How Daniel Boulud Creates Harmonious Dishes - Exclusive

You don't get to the rarefied place in the food industry where Daniel Boulud resides — James Beard Awards, Michelin stars, a thriving international restaurant group — without being a master of flavor. At the chef's New York City flagship, DANIEL, the menu constantly changes based on the seasons, meaning that the restaurant rarely, if ever, serves the exact same dish for longer than a few months. Yet even with constant experimentation, each dish at the restaurant features a suite of flavors that complement each other beautifully. In an exclusive interview with Tasting Table marking DANIEL's 30th anniversary, Boulud explained his approach to creating delicious, balanced dishes with seasonal ingredients.

For Boulud, factoring every attribute of the ingredients he's working with into consideration when building a dish is key — that's the only way to make the components of the recipe make sense together. As he put it, you must pay attention to "Layering of seasoning. Seasoning is very important. Texture is very important — taste, harmony. Contrast is very important in the dish because it creates surprise, but harmony, as well, is important because then, nothing really clashes. There are certain things that help keep things in harmony." To demonstrate his theories about culinary harmony to us, Boulud broke down a seasonal squab and cherry dish on DANIEL's early summer menu.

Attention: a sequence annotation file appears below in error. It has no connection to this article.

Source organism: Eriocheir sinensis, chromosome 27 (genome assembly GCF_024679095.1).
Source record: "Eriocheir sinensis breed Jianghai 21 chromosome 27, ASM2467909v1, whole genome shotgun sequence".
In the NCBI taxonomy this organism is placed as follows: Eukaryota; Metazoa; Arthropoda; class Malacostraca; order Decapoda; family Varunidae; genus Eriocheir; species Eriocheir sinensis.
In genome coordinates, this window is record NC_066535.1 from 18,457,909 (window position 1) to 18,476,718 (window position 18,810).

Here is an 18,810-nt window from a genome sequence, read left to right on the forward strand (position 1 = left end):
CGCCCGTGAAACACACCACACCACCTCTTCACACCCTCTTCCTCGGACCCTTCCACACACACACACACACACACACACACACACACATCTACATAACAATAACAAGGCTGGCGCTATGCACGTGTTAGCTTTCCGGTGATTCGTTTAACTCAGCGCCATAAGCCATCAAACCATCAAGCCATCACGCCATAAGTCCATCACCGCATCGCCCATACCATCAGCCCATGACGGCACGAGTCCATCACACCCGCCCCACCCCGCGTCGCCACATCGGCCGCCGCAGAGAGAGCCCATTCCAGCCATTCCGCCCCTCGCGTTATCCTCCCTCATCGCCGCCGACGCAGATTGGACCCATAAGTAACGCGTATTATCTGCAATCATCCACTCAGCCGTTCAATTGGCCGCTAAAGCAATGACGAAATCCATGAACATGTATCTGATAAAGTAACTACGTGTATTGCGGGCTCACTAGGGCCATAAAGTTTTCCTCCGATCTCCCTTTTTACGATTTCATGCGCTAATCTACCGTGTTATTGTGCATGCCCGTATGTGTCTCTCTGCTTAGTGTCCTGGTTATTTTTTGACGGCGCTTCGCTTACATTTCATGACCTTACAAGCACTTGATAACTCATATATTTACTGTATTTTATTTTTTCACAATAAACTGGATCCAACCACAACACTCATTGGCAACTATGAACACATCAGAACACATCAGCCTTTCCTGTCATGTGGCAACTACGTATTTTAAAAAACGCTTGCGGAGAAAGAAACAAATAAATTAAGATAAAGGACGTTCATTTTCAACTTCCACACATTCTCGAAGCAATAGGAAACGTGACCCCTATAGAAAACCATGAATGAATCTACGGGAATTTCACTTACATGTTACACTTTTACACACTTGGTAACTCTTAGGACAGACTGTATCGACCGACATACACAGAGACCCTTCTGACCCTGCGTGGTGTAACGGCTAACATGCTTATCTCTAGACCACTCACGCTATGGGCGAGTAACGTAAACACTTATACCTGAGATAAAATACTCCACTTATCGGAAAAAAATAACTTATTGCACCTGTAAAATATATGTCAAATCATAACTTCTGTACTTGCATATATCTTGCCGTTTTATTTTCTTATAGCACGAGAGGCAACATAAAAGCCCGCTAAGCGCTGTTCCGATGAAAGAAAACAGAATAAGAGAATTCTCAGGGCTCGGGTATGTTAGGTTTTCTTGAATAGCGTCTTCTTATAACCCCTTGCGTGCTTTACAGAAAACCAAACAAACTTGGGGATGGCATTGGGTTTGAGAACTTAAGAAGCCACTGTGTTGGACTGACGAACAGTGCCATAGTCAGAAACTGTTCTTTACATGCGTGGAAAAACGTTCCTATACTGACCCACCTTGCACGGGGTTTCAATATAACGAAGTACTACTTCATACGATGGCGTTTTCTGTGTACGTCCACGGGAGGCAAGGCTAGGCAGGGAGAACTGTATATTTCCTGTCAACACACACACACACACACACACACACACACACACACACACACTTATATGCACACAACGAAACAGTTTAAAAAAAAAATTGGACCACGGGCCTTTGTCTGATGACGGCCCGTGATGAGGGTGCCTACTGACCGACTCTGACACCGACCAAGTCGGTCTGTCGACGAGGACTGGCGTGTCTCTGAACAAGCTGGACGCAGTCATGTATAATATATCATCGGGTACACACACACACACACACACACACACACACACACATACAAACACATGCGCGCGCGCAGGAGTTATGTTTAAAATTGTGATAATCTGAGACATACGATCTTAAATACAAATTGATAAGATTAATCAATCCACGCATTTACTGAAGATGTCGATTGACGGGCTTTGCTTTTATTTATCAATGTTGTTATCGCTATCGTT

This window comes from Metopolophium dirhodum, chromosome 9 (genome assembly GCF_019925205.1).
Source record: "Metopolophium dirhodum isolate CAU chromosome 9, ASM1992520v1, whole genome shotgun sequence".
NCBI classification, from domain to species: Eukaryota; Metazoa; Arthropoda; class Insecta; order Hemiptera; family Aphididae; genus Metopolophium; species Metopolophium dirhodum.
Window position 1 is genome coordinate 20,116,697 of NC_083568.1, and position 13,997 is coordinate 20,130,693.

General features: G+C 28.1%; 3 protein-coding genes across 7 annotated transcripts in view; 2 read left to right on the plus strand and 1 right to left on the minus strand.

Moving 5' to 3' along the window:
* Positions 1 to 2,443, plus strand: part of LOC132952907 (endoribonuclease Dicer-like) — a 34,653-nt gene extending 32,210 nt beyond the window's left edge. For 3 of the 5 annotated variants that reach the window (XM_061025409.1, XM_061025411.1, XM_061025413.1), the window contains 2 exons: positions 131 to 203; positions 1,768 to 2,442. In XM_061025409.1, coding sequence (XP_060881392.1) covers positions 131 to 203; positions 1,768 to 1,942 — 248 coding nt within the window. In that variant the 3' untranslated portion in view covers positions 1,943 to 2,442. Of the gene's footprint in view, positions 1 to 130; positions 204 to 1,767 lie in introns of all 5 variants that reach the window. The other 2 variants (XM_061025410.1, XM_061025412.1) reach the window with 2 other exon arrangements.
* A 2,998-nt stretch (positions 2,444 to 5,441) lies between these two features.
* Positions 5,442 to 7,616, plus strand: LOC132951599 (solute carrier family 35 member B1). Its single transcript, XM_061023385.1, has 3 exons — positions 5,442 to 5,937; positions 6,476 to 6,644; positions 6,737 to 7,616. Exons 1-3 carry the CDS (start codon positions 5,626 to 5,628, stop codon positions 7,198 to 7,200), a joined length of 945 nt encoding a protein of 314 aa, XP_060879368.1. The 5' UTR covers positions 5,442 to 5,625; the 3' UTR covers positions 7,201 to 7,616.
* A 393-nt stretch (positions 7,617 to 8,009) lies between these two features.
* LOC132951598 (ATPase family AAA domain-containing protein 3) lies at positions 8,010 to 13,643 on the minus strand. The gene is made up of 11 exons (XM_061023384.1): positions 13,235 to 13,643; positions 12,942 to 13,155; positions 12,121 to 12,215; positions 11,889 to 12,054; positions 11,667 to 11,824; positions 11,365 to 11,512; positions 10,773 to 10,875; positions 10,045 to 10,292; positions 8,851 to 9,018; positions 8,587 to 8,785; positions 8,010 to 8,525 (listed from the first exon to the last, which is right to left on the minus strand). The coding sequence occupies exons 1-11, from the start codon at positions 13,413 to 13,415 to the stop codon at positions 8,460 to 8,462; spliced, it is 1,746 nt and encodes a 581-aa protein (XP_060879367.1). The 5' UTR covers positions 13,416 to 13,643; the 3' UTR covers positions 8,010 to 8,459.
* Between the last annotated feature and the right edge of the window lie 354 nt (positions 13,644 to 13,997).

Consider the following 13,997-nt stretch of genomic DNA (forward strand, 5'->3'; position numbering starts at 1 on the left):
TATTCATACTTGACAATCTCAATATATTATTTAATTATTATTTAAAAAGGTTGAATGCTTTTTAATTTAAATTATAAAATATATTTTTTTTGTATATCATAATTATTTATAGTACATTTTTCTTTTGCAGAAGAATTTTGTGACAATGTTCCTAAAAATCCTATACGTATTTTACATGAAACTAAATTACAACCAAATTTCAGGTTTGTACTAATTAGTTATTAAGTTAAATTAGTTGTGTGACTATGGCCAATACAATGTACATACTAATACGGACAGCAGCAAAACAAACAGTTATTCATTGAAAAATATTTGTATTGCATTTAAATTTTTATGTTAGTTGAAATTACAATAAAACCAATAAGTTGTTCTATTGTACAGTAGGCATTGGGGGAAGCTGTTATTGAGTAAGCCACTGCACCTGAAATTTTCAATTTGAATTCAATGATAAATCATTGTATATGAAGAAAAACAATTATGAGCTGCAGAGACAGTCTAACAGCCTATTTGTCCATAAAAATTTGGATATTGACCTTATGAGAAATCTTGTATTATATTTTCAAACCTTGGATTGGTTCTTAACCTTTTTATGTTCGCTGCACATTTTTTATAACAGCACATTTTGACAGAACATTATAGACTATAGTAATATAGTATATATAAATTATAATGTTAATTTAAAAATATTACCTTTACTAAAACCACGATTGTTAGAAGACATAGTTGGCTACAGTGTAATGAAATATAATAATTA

Harmony is one part tradition, one part balance of flavor

One way to make sure your dishes are harmonious is to look for ingredients that are traditionally paired together. These old flavor combinations work for a reason, and they can inspire new creations. This idea shows up twice in Daniel Boulud's squab dish: first, it's loosely based on an old traditional recipe. "Canard aux cerises [duck with cherries] is a classic French. We love to dig into a classic application and give it a twist. For example, we are using it with squab right now with cherry, and that worked very well." The dish's inclusion of collard greens is also a nod to classic flavors. "When you do your turkey for Christmas, collard greens are always good, or with pork or anything ... With the squab, it's wonderful."

In addition, using specific ingredients and spices in multiple ways can help tie a dish together. The seasoning crust on the squab, which contains amaranth flakes and freeze-dried cherries, echoes the flavors of the amaranth leaf salad and cherry-vinegar sauce that are also on the plate. Since amaranth and cherry are present in both components, the dish feels like a unified whole rather than an assemblage of random parts. It's also important to not overwhelm the dish by making any individual part too intense; Boulud noted that the sauce served with the squab was quite delicate.